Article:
Joe Vine, who scored a century in Sussex’s last match before cricket stopped 100 years ago following the outbreak of War
The Last Match
Next Tuesday, 2 September, marks the anniversary of a significant moment in cricket history when, in 1914, what was to be the last county match for five years finished at Hove.
The First World War was already a month old and while Sussex and Yorkshire played on, with Valence Jupp and Joe Vine both scoring big hundreds for the county, evidence of a country preoccupied with far more important affairs could be seen at the northern end of the ground as army recruits were put through their paces by drill sergeants. During the match, a group of territorials from the Royal Sussex Regiment also undertook a recruiting drive.
It seems staggering, 100 years later, that cricket did not stop the moment War had been declared a month earlier, but the MCC insisted “no good purpose can be saved at the moment by cancelling matches,” not even after the first big skirmish of the conflict – the Battle of Mons – had led to the deaths of 2,000 British soldiers.
MCC secretary Francis Lacey later admitted the committee felt “an outward show of ‘carrying on” should be permitted. After all, he added, most people thought the War would be over that Christmas. The Oval was closed, after the War Office requisitioned it but otherwise, as men rallied to the cause all over the country, cricket carried on.
The authorities finally came to their senses at tea on the third day. Roy Kilner, the Yorkshire batsman, made a half-century, although he confessed afterwards that it meant little to him. It was the last fifty scored in county cricket for five years.
It had taken the intervention of WG Grace to bring the authorities to their senses. Writing in The Sportsman, he said: “I think the time has arrived when the county cricket season should be closed, for it is not fitting that able-bodied men should play day-after-day and pleasure-seekers look on.”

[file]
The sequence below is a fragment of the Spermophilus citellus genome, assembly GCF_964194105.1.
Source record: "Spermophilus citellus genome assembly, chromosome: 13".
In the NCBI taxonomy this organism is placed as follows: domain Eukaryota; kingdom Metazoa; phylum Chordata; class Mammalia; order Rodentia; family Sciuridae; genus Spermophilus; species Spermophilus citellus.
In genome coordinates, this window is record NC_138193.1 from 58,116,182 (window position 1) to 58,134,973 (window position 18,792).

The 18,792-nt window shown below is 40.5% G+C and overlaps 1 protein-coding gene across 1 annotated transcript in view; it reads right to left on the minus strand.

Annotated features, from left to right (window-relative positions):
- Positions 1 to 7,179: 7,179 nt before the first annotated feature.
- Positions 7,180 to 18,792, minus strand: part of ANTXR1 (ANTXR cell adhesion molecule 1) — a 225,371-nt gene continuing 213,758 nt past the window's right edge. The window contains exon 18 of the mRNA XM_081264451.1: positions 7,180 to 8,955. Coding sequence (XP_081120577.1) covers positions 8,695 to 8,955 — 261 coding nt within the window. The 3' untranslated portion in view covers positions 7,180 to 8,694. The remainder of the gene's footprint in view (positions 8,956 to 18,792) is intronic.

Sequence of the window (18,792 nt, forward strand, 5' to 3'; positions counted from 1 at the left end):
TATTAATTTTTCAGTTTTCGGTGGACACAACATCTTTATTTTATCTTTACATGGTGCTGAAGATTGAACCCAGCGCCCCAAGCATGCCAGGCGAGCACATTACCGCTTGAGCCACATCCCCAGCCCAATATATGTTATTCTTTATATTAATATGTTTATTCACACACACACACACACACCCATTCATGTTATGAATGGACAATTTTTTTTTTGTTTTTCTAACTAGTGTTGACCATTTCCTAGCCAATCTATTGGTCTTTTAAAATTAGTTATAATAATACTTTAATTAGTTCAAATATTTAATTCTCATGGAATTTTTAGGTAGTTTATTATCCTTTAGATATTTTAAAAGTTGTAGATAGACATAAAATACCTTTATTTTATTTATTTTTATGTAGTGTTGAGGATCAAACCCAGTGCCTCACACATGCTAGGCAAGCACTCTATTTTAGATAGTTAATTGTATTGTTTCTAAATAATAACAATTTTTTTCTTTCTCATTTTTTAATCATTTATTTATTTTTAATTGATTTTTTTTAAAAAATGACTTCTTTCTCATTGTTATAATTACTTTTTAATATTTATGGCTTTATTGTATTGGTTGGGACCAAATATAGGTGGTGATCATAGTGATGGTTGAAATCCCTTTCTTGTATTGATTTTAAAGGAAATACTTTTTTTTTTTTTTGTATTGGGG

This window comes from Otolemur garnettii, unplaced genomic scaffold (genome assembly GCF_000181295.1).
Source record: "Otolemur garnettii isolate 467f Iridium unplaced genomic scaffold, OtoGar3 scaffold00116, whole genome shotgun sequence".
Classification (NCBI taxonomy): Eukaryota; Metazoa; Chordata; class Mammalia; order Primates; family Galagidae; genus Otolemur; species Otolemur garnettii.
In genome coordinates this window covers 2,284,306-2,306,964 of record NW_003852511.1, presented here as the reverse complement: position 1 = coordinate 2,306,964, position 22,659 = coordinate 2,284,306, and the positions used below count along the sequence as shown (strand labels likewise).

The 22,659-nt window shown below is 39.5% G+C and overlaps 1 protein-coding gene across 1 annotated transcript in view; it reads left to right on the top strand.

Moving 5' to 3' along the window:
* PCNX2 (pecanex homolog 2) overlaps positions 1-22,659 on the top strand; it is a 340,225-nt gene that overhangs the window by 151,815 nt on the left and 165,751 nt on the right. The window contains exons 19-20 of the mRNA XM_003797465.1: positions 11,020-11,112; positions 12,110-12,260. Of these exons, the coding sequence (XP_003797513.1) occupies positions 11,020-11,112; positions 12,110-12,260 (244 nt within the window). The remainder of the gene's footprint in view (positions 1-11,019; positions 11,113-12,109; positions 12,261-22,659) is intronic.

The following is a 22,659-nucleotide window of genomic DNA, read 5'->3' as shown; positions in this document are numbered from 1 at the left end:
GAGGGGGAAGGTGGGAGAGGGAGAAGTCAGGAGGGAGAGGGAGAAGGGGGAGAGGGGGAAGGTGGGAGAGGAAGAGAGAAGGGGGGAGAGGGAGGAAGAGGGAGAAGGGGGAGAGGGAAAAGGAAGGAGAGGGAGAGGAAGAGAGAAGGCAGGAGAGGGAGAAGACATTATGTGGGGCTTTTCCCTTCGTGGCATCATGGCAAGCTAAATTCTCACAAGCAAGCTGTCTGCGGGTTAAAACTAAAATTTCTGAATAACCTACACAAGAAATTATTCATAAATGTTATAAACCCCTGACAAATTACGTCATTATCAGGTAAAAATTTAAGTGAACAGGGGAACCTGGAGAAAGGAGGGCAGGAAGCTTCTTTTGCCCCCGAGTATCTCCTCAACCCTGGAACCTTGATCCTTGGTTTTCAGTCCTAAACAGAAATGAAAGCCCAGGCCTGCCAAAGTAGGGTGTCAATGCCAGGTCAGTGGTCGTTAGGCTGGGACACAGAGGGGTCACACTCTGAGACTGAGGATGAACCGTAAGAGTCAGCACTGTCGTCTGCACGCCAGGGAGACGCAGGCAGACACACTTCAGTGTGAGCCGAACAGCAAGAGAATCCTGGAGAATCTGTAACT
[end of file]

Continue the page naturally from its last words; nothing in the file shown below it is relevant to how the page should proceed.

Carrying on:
That was on 27 August 1914. All county games were cancelled that day, Sussex v Yorkshire at Hove the last of them. The title was awarded to Surrey.
Over the next six years, Wisden ran the obituaries of 1,800 cricketers who died during the War. Kilner himself was hit by shrapnel during the Battle of the Somme.
Jim Parks with the Gillette Trophy
which Sussex won in 1963
The vagaries of this season’s lop-sided county fixture list are such that Sussex’s game against Glamorgan on Wednesday night is their last for 19 days.
At the height of the summer, and with the schools on holiday and a Bank Holiday this weekend, it’s a ridiculous situation that the ECB will hopefully address in 2015. Remember too that in June, Sussex played on 21 days out of 27!
Not so long ago Sussex’s regular Bank Holiday opponents tended to be Middlesex. The sides would meet at Lord’s over the May holiday with the return fixture at Hove three months later, often attracting big crowds.
The capacity at Hove these days is just under 7,000 and when it’s full to the brim on warm summer evenings for a Twenty20 it creates a fantastic atmosphere.
Mind you, there isn’t a lot of spare room which makes it remarkable to learn that twice as many people have been inside TheBrightonandHoveJobs.com County Ground on occasions in the past.
These days, cricket clubs can work out attendances based on tickets sold in advance and people who pay on the gate, rather like football.
That wasn’t the case in the years either side of the War, when cricket was extremely popular, or in the early 1960s when the advent of one-day cricket drew huge audiences to watch 65-over matches, which would often go on until after 8pm.
In the first year of the Gillette Cup in 1963, Sussex faced Yorkshire in the quarter-finals at Hove. No official crowd figure was given, but those who were there reckon around 15,000 shoe-horned themselves into the County Ground. They paid 5 /- (25p) for the privilege.
Jim Parks, who played in that match which Sussex won by 22 runs, remembers it well.
“I don’t think I played in any better one-day game than the quarter-final against Yorkshire. The ground was packed. There were 15,000 inside and when you consider how relatively small the County Ground is, you can get an idea how busy it was.
“(Sussex skipper) Ted Dexter and I toured with England and were used to big crowds, particularly in places like India, but to a lot of the lads it was a bit of a shock. They just got on with it though.”